Beginner Tips for Turkey Hunting

First tip, scouting your hunting area 2 to 3 weeks before your hunting season. If you can try to make it out before the sun raises, you can see the turkeys getting out of the trees and see where they are heading and also try to make it out when the birds are getting ready to roost. Watching the turkeys for these couple of weeks gives you the perfect spot to place your blind or where you want to sit on the ground. If you do end up walking out to where you might want to sit make sure to clear away all the leaves and branches, so when you do go out you won’t have all that noise.

Second tip, making sure you are wearing the right clothing. Some people think sitting in a blind means they can wear whatever dark clothing they want but that is not the case. You want to make sure you are wearing the right camouflage that suits the foliage around you. When wearing dark clothing in the blind you create a shadow figure when you have the windows opened. I know some of you are thinking you don’t have the windows wide open but even when you have them half way opened, there is enough light to create a shadow of you and the turkeys can see that if they look into the blind. Plus wearing camouflage gives you the choice to hunt in the blind or on the ground.

Third tip, having some turkey decoys to sit out is really helpful. Some hunters want the top of the line turkey decoys but you don’t need top of the line decoys, just ones that are realistic looking. Some may ask how many decoys do you put out, well that is up to you. Some hunters will put out 2 to 4 hens with a jack decoy or a full strutting tom. Having a jack or tom decoy helps draw in a jack or tom as they don’t want that other bird getting the hens. But in the end putting out the turkey decoys the way you want is what is important.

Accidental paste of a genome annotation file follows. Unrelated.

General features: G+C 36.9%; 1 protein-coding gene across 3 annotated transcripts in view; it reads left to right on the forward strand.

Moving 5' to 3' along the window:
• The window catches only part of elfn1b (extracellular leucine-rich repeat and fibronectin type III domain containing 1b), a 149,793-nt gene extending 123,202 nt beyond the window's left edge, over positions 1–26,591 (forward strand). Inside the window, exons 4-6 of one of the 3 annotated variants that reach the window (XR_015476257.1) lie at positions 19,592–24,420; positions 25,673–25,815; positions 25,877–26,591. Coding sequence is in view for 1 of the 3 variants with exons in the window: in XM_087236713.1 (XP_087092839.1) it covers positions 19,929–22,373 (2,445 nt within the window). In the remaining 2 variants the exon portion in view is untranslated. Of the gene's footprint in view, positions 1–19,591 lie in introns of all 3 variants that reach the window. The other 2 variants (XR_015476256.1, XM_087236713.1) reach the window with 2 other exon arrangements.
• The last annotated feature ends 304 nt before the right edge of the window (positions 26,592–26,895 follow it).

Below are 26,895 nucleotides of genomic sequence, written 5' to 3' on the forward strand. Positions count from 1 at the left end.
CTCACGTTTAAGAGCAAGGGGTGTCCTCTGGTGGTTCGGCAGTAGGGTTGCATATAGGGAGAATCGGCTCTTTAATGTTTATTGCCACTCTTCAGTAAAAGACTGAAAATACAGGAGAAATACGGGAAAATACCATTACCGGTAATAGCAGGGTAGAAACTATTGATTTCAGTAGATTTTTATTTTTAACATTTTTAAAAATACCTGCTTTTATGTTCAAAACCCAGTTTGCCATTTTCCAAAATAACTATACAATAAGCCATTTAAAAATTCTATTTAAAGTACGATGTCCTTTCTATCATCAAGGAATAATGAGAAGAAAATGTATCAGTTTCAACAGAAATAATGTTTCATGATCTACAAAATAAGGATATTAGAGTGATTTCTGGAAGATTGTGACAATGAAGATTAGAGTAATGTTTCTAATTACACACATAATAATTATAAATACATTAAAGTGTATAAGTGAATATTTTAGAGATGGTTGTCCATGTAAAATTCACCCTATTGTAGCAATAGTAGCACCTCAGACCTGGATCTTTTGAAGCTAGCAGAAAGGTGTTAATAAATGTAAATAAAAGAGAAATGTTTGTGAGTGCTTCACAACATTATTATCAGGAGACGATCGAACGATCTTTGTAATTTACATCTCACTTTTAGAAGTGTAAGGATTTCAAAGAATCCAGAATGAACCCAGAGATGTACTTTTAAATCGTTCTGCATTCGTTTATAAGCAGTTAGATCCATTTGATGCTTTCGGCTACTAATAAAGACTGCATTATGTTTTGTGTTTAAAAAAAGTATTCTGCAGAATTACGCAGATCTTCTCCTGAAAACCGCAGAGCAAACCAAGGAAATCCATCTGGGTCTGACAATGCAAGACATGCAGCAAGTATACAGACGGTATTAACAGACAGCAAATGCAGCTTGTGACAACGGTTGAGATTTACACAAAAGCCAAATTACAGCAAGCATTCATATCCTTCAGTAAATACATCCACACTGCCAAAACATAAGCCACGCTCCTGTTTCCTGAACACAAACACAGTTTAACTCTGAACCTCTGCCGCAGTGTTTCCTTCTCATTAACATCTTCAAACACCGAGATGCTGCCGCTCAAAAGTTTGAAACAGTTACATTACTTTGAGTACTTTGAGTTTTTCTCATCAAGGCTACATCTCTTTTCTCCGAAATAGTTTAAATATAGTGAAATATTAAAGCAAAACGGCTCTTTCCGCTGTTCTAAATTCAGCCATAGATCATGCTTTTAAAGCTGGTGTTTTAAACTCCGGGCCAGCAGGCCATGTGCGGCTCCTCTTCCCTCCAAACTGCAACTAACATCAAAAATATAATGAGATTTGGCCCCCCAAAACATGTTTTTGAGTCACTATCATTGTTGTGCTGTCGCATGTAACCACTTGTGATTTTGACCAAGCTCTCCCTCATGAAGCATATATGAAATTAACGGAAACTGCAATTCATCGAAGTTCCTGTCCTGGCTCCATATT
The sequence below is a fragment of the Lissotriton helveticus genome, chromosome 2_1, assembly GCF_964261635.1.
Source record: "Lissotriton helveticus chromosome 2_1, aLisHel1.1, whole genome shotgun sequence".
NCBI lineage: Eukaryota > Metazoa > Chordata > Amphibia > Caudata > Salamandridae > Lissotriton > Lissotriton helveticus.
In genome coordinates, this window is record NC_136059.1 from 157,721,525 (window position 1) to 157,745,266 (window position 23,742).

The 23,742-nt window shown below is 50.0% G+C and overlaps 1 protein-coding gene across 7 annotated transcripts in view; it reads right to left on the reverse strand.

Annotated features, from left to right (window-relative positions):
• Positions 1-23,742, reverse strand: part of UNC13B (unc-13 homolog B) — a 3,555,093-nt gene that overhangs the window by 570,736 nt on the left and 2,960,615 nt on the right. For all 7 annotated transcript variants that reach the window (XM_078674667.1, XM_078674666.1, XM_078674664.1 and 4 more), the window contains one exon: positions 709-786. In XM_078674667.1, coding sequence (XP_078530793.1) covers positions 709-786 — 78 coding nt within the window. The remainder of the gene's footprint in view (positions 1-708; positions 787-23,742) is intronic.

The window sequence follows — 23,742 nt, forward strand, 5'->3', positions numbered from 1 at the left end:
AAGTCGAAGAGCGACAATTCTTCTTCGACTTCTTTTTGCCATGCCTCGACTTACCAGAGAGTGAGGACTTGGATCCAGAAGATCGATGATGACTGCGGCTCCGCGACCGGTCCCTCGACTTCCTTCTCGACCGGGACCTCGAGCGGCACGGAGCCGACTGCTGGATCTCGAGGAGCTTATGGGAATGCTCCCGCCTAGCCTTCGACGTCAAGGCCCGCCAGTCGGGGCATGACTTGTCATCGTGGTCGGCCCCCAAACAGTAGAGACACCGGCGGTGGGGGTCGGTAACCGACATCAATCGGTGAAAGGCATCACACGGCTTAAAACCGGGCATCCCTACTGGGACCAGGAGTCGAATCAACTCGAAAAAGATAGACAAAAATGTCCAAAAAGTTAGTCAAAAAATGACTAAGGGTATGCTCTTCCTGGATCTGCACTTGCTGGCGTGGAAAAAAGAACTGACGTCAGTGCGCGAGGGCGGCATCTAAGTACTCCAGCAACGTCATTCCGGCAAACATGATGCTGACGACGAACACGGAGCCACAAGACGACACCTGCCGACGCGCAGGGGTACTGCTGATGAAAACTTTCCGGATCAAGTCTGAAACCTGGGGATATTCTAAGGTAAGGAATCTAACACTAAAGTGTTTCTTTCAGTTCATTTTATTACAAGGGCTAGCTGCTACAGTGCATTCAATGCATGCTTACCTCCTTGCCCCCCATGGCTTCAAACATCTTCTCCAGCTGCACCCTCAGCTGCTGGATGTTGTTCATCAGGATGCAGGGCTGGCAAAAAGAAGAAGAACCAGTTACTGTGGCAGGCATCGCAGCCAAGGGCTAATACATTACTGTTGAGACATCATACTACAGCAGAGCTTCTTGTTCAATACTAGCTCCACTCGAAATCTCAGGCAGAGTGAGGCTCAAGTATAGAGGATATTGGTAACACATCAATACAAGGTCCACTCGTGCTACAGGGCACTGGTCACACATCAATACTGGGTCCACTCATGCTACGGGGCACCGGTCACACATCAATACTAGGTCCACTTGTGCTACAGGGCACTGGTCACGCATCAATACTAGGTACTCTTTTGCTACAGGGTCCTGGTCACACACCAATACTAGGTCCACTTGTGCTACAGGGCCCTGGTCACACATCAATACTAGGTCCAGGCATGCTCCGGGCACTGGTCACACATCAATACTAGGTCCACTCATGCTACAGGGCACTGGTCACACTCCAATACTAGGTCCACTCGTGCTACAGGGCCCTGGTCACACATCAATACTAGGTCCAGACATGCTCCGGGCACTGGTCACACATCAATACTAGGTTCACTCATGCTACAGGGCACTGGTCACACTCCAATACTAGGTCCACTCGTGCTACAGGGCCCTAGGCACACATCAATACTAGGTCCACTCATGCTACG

The final tip. using the right turkey calls. There are 5 different types of turkey calls and they are the push button call, box call, friction/slate call, diaphragms/mouth call and locator. Push button calls make a realistic yelps, clucks and purrs with a simple push of a button. Box calls are versatile, great sounding and relatively easy to use. Putts, purrs, clucks and yelps come to life with box calls. Friction/slate calls are known for their realistic high-pitched sounds that carry well over distance. Diaphragms/mouth calls allow hunters to produce soft clucks and purrs that can reach high frequencies. They serve as great long range calls. The locator call does just what the name says, it locates where the gobblers are. All of these calls are good and will take some practice. But in the end you use what will work best for you.

Now that you have the basics for turkey hunting, get out there and start scouting and practicing on those calls. Turkey season will be here before you know it or is already going on. As always be safe and good luck.

Alicia D. Walker

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